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Q. Most boat owners name their boats. What is the most popular boat name requested?

A. Obsession
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Q.. If you were to spell out numbers, how far would you have to go until you would find the letter 'A'?

A. One thousand
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Q. What do bulletproof vests, fire escapes, windshield wipers and laser printers have in common?

A. All were invented by women.

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Q. What is the only food that doesn't spoil?
A. Honey
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Q. Which day are there more collect calls than any other day of the year?

A. Father's Day
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In Shakespeare's time, mattresses were secured on bed frames by ropes. When you pulled on the ropes, the mattress tightened, making the bed firmer to sleep on. Hence the phrase...'Goodnight , sleep tight'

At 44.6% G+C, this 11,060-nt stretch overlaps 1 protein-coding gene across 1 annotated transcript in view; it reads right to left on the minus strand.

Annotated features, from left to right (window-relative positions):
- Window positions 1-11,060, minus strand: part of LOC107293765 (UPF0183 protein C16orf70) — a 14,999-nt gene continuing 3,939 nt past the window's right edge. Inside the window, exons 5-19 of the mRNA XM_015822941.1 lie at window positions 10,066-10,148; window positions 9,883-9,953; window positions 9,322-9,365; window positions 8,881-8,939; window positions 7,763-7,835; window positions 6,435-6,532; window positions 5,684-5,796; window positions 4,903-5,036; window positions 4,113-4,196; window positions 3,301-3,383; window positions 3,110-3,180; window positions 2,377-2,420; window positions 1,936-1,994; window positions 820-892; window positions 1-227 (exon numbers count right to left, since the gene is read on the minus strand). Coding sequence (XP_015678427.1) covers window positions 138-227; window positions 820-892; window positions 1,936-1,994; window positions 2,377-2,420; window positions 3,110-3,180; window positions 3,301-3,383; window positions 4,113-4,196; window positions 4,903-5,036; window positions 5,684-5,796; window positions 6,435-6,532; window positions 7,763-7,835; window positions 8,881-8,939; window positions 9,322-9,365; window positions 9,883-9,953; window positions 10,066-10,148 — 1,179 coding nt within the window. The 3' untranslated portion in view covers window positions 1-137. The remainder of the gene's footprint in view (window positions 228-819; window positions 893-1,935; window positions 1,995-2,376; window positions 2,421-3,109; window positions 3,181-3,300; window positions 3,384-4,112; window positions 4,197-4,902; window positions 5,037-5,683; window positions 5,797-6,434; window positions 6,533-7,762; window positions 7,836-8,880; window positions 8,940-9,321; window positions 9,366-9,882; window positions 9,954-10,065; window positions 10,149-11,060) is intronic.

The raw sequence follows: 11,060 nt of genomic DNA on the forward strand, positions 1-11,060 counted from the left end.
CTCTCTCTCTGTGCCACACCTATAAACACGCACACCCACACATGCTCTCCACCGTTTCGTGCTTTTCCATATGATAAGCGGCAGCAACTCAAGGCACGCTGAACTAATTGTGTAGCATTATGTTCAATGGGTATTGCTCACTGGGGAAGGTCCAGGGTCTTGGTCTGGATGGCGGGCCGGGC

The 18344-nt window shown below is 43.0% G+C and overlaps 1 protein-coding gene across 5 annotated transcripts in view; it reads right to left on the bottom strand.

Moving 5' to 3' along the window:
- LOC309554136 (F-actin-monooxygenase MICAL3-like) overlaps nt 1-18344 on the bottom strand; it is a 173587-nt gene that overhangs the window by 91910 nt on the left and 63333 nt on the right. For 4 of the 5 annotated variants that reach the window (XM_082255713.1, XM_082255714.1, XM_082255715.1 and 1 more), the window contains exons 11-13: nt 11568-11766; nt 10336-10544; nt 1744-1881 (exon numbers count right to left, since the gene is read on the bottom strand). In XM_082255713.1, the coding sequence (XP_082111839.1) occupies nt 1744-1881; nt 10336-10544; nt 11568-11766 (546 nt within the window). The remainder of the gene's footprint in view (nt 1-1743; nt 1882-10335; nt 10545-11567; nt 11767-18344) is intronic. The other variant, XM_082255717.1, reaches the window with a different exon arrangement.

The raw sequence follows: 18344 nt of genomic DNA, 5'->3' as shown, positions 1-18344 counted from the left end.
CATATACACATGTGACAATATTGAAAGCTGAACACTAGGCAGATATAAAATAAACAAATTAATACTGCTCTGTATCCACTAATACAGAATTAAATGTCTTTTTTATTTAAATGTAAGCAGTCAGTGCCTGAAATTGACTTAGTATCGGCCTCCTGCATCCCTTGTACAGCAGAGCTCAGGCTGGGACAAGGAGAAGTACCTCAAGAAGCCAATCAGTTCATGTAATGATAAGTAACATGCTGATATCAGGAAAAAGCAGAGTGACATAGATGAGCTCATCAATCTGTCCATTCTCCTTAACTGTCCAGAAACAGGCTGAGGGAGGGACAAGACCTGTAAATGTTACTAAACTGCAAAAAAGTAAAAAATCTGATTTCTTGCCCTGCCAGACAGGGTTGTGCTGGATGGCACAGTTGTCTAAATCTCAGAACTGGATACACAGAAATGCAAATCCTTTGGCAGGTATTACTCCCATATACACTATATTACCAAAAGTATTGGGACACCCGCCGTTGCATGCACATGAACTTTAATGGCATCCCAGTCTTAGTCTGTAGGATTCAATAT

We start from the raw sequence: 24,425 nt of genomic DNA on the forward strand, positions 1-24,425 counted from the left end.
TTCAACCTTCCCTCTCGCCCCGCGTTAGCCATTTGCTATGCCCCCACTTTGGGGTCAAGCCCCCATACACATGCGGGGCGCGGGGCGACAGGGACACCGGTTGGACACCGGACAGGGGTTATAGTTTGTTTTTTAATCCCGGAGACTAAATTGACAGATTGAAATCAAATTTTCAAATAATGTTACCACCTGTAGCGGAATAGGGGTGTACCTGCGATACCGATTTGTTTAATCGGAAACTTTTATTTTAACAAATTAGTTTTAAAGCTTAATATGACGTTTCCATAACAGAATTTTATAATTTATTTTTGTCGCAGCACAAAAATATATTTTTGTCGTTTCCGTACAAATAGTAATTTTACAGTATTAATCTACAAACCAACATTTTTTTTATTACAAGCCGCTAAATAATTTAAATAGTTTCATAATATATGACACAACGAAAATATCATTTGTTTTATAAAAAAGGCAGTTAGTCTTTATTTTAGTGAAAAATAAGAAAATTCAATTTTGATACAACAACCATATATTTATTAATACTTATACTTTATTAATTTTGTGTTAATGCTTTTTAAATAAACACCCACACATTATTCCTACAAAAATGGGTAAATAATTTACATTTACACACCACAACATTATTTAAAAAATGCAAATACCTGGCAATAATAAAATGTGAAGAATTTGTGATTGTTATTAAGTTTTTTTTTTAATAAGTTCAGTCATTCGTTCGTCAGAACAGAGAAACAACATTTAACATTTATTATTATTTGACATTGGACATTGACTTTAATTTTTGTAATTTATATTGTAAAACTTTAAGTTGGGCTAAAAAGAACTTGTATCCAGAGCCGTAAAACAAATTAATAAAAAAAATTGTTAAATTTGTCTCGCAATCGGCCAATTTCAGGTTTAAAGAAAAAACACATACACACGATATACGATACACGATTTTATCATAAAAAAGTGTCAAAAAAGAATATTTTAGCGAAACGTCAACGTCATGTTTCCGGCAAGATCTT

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It was the accepted practice in Babylon 4,000 years ago that for a month after the wedding, the bride's father would supply his son-in-law with all the mead he could drink. Mead is a honey beer and because their calendar was lunar based, this period was called the honey month, which we know today as the honeymoon.

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In English pubs, ale is ordered by pints and quarts... So in old England , when customers got unruly, the bartender would yell at them 'Mind your pints and quarts, and settle down.'

It's where we get the phrase 'mind your P's and Q's'

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Many years ago in England , pub frequenters had a whistle baked into the rim, or handle, of their ceramic cups. When they needed a refill , they used the whistle to get some service. 'Wet your whistle' is the phrase inspired by this practice.

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At least 75% of people who read this will try to lick their elbow!

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Don't delete this just because it looks weird. Believe it or not, you can read it.

"I cdnuolt blveiee taht I cluod aulaclty uesdnatnrd waht I was rdanieg. The phaonmneal pweor of the hmuan mnid Aoccdrnig to rscheearch at Cmabrigde Uinervtisy, it deosn't mttaer in waht oredr the ltteers in a wrod are, the olny iprmoatnt tihng is taht the first and last ltteer be in the rghit pclae. The rset can be a taotl mses and you can still raed it wouthit a porbelm. This is bcuseae the huamn mnid deos not raed ervey lteter by istlef, but the wrod as a wlohe. Amzanig huh? "